That was a big thing. I know I shouldn’t be amazed at this. But I suppose keeping a sense of wonder at God’s works reminds me that, yes, I’m weak. I can’t do it all myself and he’s taking care of me.

Any Time is a Good Time

The jar sits on the windowsill for me to see every day. God’s goodness and blessings stand for me to see daily as well. I just need to keep my eyes open. When I can’t see something tangible, all I need to do is remember his mercy, new every morning. I pray to not take for granted that every good and perfect gift comes from him. Not only the things I can touch and see but the abundant life that faith allows me to know exists even when I may not “feel” like I have it.

I strive for a practice of constant praise. To “Be Grateful” 24/7, and not just because it’s on my To Do List. After all, Thanksgiving time is coming here.

 

God Asks Questions

Occasionally, I ask God a question. It’s not a case of questioning God, which is entirely different. Sometimes I just feel the need to have a conversation in which he makes things clearer. I don’t always understand.

For instance, I sometimes ask, “What’s going on here, Lord?” Hoping he’ll give me insight to a situation or how another person is responding, I check in with him first. Another one I ask is “Will you please direct me here, Lord? I’m not sure which way to go.”

These, obviously, aren’t hard questions for God. He can answer any question. When he wants to. The thing I’ve learned about asking God a question is sometimes he answers in a way I wasn’t expecting. God’s answer to my question might be that I get another situation. When asking for direction, he more often than not leads me to some place I never even considered. Or someplace I thought of but didn’t want to go.man in woods praying

God is in the habit of asking me questions as well. In fact, I get more questions from God than he gets from me.  To inspire me toward further spiritual maturity and to being conformed to the image of his Son, the questions are much harder for me than my questions are for him.

Obviously.

Some time ago, God asked me about my motivations and wanted me to be clear on something. Turnabout is fair play with him, for sure. This is what he asked me:

“What is the difference between your devotion to Jesus and devotion to your idea of what Jesus wants?”

This question is one I return to repeatedly. Because I tend to think I know what God wants, my actions will reflect that. If I don’t stop and consider first my relationship with Jesus and remember what his mission is, I create my own mission.

Heavenly Father, I’m so grateful that you’re always working and that your Son is as well. The questions you ask are sometimes difficult for me because I so often think I know the way you work and how you want to work in the world. Please keep reminding me that you are the one in charge, even when I don’t understand what’s going on. You’re the perfect parent and I trust you to raise me as a good Father would. For your glory, Amen.

The Letter

As I begin work on a devotional book and a memoir, I’ll be spending more of my writing time on those works. I’ll still post original essays, Media Monday, Good News, and Foodie Friday, but you’ll occasionally see re-blogged posts like the one here. This story is from a couple years ago. What a difference it can make in someone’s life to write one letter.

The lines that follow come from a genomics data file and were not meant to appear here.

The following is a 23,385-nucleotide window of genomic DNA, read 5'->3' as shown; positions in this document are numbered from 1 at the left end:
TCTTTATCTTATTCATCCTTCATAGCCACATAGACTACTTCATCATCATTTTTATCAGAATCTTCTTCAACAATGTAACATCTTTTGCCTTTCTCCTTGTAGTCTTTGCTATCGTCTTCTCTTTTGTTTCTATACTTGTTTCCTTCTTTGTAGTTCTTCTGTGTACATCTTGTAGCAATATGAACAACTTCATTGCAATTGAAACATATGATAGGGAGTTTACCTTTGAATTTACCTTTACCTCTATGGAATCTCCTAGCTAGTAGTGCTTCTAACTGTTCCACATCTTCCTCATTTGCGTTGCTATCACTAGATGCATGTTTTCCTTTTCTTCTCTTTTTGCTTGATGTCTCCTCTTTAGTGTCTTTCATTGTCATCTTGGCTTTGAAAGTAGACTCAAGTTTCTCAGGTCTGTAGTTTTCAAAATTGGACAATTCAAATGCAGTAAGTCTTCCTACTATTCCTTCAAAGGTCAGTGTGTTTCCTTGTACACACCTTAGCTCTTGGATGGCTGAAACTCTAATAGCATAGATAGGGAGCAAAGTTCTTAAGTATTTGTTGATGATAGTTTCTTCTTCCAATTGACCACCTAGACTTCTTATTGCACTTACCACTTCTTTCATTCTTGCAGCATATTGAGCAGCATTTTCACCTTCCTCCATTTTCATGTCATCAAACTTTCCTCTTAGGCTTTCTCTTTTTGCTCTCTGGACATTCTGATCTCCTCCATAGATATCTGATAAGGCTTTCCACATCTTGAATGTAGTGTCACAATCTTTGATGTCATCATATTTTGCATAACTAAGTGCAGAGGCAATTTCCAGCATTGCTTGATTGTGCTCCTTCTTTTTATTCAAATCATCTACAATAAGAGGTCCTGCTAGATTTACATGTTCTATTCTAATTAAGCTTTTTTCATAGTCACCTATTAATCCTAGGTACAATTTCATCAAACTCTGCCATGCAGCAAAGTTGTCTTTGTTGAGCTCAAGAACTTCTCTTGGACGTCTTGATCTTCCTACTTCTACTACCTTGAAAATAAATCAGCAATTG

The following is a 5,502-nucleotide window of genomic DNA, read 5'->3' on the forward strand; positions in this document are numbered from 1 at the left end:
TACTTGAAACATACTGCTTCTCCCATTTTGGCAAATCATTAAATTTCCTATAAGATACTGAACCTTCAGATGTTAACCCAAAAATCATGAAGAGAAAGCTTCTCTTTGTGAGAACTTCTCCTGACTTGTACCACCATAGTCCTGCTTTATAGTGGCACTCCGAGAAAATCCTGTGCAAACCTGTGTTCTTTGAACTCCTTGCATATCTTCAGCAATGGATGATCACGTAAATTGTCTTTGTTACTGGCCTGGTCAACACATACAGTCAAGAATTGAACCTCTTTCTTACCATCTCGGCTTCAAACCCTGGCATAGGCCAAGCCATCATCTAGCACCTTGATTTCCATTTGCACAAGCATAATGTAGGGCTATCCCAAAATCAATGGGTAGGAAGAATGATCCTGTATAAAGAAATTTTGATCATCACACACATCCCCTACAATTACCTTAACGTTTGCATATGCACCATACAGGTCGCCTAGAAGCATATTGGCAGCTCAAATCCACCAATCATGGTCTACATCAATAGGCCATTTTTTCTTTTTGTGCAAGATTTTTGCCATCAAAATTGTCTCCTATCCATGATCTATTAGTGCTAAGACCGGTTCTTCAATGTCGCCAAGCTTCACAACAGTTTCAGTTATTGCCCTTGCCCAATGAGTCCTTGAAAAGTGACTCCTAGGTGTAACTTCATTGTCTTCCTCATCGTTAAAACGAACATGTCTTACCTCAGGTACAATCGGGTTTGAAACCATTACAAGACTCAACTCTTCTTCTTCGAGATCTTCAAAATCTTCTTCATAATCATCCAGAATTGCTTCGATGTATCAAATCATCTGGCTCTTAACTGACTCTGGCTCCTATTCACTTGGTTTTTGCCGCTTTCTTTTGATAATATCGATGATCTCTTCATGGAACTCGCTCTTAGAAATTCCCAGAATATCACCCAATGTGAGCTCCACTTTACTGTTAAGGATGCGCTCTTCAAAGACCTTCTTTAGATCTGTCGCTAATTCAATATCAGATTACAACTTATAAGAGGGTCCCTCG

This story is a version of what might have happened when the slave Onesimus returned to his master, Philemon. Purely conjecture, it is nevertheless partly based on facts. For the original letter from Paul, see Philemon in your Holy Bible.


I heard the door of the outer chamber open and close and went to investigate. Quartus stood with Onesimus kneeling next him. Onesimus stared down, holding out a sealed letter.

“Onesimus has returned, master,” Quartus said.

“I see that, Quartus; you may leave us.” I was full of conflicting emotions. Anger. Sadness. Confusion. Mostly relief. “The letter, Onesimus; what is this letter? Hand it to me.”

He stood and handed me the letter. He remained standing with his eyes averted while I read the whole thing through. In fact, I had to read it twice. It was from Paul, the apostle, imprisoned in Rome. The letter was a plea on behalf of my slave–a request to accept him back now that he’d become a follower of Christ.

It was a good letter and he made good arguments.

“Do you know what this means, Onesimus?” I asked him.

Onesimus nodded, his eyes still averted. “Master, I cannot speak as Paul does. His words are much more convincing. Of course, they are or I wouldn’t be here. All I know is that now I belong to Christ Jesus. I was freed from the bonds of my sin to serve Him. I suppose you could say I’m a slave in two ways; first to God and then because I’m still bound to you. That’s why I’ve returned.”

Yes, he knew exactly what it meant.

“You may go to your quarters, Onesimus.” He left and I sat down heavily on the chair by the table.

He’d made it all the way to Rome! Somehow he’d found Paul and now he was a follower of Christ and a brother. Of course, he knew what could happen to a runaway slave. But he returned.

I got up and paced the room. I pounded my fist on the table where the letter lay. I don’t know why I was so agitated. Paul’s letter requested nothing more than what my Lord would do. But forgiveness is hard, even when it’s someone you care about. And I had always cared about Onesimus. Maybe we hadn’t always seen him as anything but a house slave, but we cared about him.

I put my head in my hands and I prayed. I thanked God that Onesimus had made it safely to Rome and found Paul. It was a blessing that he could be of use to Paul so I thanked God for that as well. Then I prayed that God would give our household the willingness to accept my decision because we are bound together in love with Christ as our head. I sighed deeply before calling him to me.

“Onesimus, come!” Once again he stood before me, eyes cast down. “Look at me.”

A man is what I saw through my eyes. But now, because of what had happened for Onesimus in Rome, I saw someone else in my heart. I put my hands on his shoulders and squeezed.